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Subject Religion

DOI: 10.1111/b.9780631181392.1995.x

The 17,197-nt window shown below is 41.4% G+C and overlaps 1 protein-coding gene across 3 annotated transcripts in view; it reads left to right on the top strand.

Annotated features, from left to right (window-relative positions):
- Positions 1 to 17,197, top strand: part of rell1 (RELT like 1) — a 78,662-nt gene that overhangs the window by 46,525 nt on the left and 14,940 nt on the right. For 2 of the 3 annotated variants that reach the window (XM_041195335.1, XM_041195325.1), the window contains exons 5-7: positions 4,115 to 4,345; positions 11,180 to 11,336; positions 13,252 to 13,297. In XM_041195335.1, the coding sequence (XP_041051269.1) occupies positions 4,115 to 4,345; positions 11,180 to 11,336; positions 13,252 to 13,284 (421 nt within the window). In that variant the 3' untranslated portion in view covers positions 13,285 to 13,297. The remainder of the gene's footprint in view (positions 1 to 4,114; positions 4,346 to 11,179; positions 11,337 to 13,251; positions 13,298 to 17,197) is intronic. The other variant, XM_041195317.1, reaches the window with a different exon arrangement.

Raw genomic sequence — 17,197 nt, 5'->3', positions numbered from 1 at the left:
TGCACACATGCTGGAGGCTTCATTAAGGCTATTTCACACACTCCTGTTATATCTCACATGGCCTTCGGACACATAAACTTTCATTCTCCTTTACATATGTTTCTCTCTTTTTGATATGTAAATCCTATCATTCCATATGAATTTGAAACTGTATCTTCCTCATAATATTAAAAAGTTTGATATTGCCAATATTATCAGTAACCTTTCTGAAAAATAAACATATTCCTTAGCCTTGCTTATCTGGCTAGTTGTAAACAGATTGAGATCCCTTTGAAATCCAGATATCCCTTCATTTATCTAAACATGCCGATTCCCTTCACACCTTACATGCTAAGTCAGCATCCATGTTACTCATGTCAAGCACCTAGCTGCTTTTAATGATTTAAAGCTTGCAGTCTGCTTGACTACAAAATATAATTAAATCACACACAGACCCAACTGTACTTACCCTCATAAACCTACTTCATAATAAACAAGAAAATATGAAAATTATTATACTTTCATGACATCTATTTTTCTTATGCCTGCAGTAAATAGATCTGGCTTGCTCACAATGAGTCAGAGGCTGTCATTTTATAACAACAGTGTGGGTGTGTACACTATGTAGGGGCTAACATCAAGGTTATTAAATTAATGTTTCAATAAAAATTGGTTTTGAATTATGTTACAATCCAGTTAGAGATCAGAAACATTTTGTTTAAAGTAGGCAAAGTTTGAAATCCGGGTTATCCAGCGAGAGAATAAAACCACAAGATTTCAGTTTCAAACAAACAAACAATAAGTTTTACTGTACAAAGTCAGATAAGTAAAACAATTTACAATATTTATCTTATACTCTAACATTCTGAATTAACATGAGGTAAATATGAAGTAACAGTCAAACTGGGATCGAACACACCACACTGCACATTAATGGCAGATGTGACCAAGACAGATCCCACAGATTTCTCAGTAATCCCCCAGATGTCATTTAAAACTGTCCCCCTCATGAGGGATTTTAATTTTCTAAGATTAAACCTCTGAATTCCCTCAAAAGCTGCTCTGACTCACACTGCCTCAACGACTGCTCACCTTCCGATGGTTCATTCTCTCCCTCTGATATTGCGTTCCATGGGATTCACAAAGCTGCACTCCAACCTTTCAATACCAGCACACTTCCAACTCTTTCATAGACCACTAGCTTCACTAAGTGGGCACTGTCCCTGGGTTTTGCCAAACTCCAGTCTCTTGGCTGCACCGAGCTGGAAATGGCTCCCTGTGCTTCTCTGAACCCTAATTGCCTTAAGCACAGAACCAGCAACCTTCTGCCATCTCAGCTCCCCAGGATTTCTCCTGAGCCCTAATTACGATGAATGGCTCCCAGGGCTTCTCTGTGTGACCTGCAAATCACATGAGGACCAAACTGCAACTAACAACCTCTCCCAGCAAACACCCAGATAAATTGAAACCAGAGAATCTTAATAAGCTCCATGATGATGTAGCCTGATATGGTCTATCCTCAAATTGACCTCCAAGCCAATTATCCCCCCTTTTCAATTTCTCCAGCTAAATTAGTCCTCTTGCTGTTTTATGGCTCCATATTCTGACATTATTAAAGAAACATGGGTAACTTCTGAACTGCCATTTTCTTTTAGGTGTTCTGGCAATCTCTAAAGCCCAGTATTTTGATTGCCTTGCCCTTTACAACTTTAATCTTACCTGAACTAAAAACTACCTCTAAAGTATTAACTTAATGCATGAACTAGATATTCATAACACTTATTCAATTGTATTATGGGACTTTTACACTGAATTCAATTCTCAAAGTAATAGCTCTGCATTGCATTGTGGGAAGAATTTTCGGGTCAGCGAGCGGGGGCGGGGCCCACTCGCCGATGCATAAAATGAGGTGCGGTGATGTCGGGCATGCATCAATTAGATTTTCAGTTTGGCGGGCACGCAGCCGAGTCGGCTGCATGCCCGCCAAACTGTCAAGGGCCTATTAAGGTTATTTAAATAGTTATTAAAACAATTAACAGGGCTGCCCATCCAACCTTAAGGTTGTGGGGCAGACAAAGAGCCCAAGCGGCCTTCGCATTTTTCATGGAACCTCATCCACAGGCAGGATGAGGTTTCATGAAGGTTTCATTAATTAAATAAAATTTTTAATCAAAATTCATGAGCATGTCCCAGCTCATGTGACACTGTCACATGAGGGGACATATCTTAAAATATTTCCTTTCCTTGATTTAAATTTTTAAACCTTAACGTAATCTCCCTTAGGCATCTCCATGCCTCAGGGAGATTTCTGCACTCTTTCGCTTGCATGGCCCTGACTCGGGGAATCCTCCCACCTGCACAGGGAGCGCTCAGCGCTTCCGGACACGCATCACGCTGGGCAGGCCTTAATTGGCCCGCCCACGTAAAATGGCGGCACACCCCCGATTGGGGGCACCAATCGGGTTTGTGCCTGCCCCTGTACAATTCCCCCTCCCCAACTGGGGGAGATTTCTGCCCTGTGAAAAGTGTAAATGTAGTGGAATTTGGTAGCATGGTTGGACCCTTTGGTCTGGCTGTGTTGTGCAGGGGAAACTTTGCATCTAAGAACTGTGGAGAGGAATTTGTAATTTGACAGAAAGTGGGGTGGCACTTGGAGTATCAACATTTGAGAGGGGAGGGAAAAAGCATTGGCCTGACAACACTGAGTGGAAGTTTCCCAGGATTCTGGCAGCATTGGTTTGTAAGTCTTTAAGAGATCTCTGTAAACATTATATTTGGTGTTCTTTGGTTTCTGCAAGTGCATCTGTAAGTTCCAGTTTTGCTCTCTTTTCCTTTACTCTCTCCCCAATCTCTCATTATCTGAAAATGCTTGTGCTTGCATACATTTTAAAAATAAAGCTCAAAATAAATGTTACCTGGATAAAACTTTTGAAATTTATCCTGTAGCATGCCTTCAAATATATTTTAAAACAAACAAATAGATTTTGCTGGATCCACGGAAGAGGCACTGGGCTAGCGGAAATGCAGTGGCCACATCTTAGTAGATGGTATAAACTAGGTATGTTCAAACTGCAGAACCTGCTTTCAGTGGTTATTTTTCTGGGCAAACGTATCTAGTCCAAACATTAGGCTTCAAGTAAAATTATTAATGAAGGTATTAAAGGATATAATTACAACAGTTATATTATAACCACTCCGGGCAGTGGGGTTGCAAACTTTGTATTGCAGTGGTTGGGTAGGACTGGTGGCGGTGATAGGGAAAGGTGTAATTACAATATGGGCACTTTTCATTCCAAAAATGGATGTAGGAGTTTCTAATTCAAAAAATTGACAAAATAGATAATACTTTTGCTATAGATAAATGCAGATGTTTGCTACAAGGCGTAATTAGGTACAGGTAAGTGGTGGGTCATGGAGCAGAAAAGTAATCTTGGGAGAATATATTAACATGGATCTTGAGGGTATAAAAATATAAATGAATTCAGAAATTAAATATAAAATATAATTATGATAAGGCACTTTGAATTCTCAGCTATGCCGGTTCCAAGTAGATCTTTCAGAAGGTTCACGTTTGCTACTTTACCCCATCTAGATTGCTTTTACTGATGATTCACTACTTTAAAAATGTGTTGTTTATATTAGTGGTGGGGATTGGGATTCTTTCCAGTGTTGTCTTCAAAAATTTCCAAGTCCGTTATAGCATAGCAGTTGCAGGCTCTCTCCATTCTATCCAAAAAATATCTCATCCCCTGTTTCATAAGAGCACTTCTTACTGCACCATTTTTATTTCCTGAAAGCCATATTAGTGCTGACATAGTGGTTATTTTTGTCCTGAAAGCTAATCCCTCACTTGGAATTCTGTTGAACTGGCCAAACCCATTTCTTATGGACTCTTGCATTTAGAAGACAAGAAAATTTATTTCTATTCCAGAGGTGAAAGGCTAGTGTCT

[ xviii ] A Kurdish sect, originating with the Muslim mystic Shaikh Adi ibn Musafir (d. 1162 ce ) [4; 8]. Shaikh Adi's followers formed an order which became influential in many parts of the Islamic world [8: 101f] ( see S ufi orders ). A rift occurred in this movement, one group staying within the pale of I slam while another claimed that obedience to the outer requirements of Islam (P illars of islam ) was unnecessary. The latter tendency became dominant in Kurdistan, which had remained an important centre of the movement; there, moreover, local myths and traditions of ancient Iranian origin came to form part of the beliefs of the group. This offended orthodox Muslims, who branded the movement as heretical [4: 90]. In the 14th and 15th centuries the Kurdish Yezidi tribes were large and influential, but their power and numbers declined from the 16th century onwards. Since the 15th century the Yezidis have been the object of persecutions and intense hostility on the part of their neighbours, who came to regard them as devil-worshippers. In the 1980s almost the entire Yezidi population of Turkey was forced to migrate to Germany because of Muslim ill-will. There are now c. 200,000 Yezidis in northern Iraq, c. 40,000 in Armenia, Azerbaijan and Georgia, and c. 5,000 in Syria. Until recently all that was known of the Yezidi sacred tradition were two short works, known as the Sacred ... log in or subscribe to read full text

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